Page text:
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Nov 6 06 6:29 PM
Nov 6 06 6:38 PM
Quote:what do you mean both?
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Nov 11 06 1:39 PM
Quote:It's something like you say, I think. But I
don't think Stephen Rebello actually mentions it in his book. However, he once told me that he had seen a print of PSYCHO on first release (in Chicago?) in which the superimposition is used first when Norman is down
by the swamp and smiles when he hears Sam calling out 'Arbogast!' back at the house. Stephen kicked himself for forgetting to mention this in his book. And I recall raising it again recently with Stephen - pretty much as I've just described it - and he didn't contradict anything I said.
Further to my last. In Stephen's book, a caption to a frame-still of Norman's smile at the end, with superimposition of Mother's grinning skull, reads: 'Hitchcock's last-minute indecision about whether he had gone "too far" in subliminally superimposing a grinning skull over the face of Anthony Perkins meant that some prints of Psycho contained the effect while others did not.'
The text elaborates, quoting Marshal Schlom: 'I remember Mr. Hitchcock saying, "It's got to be on and off that [snapping his fingers] quickly. I want the audience to say, 'Did I see that?'" That sort of technique was different for him because he never tried to play with their heads that way before. He wasn't sure if he was going a little bit too far with that.'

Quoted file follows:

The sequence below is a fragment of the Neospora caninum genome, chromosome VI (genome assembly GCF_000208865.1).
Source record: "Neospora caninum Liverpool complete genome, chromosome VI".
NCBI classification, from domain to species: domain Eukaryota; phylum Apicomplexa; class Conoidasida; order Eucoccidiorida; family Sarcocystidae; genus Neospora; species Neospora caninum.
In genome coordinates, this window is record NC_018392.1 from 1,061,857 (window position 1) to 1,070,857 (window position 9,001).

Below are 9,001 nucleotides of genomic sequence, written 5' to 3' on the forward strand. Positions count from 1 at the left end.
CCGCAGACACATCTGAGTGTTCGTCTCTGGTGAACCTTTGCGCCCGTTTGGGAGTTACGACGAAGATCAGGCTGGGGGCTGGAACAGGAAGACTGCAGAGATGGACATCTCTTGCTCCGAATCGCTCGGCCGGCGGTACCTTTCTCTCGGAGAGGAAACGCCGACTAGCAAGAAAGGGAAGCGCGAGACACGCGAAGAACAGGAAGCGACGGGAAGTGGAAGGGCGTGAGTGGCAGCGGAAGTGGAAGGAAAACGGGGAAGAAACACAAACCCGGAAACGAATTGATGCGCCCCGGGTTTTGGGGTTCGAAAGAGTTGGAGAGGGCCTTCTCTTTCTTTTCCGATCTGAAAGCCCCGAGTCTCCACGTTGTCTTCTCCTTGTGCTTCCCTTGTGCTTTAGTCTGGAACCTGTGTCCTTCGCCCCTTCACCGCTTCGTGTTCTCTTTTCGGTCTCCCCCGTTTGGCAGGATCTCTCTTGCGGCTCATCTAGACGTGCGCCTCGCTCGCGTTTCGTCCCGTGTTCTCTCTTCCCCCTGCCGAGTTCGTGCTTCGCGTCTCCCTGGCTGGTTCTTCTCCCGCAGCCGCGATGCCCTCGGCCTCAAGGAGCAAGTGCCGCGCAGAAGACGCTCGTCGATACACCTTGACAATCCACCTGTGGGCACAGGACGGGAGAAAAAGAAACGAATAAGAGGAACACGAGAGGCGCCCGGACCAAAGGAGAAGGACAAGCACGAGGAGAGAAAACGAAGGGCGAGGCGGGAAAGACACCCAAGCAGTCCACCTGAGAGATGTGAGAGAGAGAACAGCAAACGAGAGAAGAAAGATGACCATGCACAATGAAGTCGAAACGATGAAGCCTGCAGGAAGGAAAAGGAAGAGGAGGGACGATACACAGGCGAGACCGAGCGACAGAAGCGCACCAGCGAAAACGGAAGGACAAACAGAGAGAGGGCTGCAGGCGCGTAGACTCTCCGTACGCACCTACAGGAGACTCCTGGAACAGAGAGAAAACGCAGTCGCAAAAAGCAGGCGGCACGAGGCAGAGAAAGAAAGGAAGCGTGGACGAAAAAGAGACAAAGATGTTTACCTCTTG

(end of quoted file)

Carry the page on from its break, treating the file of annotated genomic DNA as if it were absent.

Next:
Nov 11 06 2:53 PM
Nov 11 06 3:09 PM
Nov 11 06 11:54 PM
Quote:'I remember Mr. Hitchcock saying, "It's got to be on and off that [snapping his fingers] quickly. I want the audience to say, 'Did I see that?'" That sort of technique was different for him because he never tried to play with their heads that way before.
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May 1 12 11:20 AM
HalLane wrote:Here's an interesting PSYCHO babble : remember that creepy bunny rabbit up in Norman's room? Gave me the willies, and still does!
Well, while wandering through those LIFE magazine photo archives and ogling the cheesecake, I spotted a photo by Edward Clark that was taken in 1950
-- a full 10 years or so before PSYCHO was made :
May 3 12 11:06 AM
Jimchig wrote:But there's one thing about the film that bothers me and I can't seem to let it go.
When Norman goes to the house and talks to his mother, the voice is not Perkins in falsetto,
but that of some older woman. Now I realize that the surprise element hinges on not knowing if
there is indeed a living mother, but in retrospect it seems misleading that we are led to believe there is a live woman involved.
Am I misinterpreting this? Is the voice coming from Norman's mind and therefore it's the real voice of his departed mother we're hearing as he would?
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